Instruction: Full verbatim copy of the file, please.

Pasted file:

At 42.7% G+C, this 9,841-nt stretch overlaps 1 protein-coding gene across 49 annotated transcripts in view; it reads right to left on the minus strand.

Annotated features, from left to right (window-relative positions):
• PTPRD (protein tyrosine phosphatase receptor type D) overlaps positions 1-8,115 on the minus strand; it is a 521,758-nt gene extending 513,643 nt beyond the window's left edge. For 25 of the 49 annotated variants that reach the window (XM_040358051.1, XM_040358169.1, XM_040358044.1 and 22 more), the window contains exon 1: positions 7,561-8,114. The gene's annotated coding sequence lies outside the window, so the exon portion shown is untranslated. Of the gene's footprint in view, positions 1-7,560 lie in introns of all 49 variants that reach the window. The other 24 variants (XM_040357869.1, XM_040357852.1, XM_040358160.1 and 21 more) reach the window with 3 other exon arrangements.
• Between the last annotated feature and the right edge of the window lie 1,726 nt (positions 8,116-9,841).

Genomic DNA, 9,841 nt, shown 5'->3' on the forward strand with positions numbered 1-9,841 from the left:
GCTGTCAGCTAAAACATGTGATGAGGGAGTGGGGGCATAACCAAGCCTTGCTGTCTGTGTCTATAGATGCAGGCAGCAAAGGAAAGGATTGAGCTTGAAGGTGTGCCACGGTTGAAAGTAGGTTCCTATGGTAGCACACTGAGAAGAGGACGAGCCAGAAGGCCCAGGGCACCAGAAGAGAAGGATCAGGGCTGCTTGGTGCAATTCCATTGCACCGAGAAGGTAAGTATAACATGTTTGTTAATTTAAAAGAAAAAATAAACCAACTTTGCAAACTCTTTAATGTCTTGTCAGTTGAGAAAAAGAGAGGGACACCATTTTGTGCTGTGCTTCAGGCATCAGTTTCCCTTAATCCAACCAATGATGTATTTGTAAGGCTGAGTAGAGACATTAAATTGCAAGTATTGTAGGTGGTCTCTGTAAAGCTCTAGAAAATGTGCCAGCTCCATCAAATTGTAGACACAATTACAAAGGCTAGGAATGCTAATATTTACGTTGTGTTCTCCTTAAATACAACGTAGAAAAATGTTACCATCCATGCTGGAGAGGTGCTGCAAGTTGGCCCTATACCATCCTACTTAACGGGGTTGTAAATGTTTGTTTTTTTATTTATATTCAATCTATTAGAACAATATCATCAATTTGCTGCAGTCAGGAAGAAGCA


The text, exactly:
At 42.7% G+C, this 9,841-nt stretch overlaps 1 protein-coding gene across 49 annotated transcripts in view; it reads right to left on the minus strand.

Annotated features, from left to right (window-relative positions):
• PTPRD (protein tyrosine phosphatase receptor type D) overlaps positions 1-8,115 on the minus strand; it is a 521,758-nt gene extending 513,643 nt beyond the window's left edge. For 25 of the 49 annotated variants that reach the window (XM_040358051.1, XM_040358169.1, XM_040358044.1 and 22 more), the window contains exon 1: positions 7,561-8,114. The gene's annotated coding sequence lies outside the window, so the exon portion shown is untranslated. Of the gene's footprint in view, positions 1-7,560 lie in introns of all 49 variants that reach the window. The other 24 variants (XM_040357869.1, XM_040357852.1, XM_040358160.1 and 21 more) reach the window with 3 other exon arrangements.
• Between the last annotated feature and the right edge of the window lie 1,726 nt (positions 8,116-9,841).

Genomic DNA, 9,841 nt, shown 5'->3' on the forward strand with positions numbered 1-9,841 from the left:
GCTGTCAGCTAAAACATGTGATGAGGGAGTGGGGGCATAACCAAGCCTTGCTGTCTGTGTCTATAGATGCAGGCAGCAAAGGAAAGGATTGAGCTTGAAGGTGTGCCACGGTTGAAAGTAGGTTCCTATGGTAGCACACTGAGAAGAGGACGAGCCAGAAGGCCCAGGGCACCAGAAGAGAAGGATCAGGGCTGCTTGGTGCAATTCCATTGCACCGAGAAGGTAAGTATAACATGTTTGTTAATTTAAAAGAAAAAATAAACCAACTTTGCAAACTCTTTAATGTCTTGTCAGTTGAGAAAAAGAGAGGGACACCATTTTGTGCTGTGCTTCAGGCATCAGTTTCCCTTAATCCAACCAATGATGTATTTGTAAGGCTGAGTAGAGACATTAAATTGCAAGTATTGTAGGTGGTCTCTGTAAAGCTCTAGAAAATGTGCCAGCTCCATCAAATTGTAGACACAATTACAAAGGCTAGGAATGCTAATATTTACGTTGTGTTCTCCTTAAATACAACGTAGAAAAATGTTACCATCCATGCTGGAGAGGTGCTGCAAGTTGGCCCTATACCATCCTACTTAACGGGGTTGTAAATGTTTGTTTTTTTATTTATATTCAATCTATTAGAACAATATCATCAATTTGCTGCAGTCAGGAAGAAGCA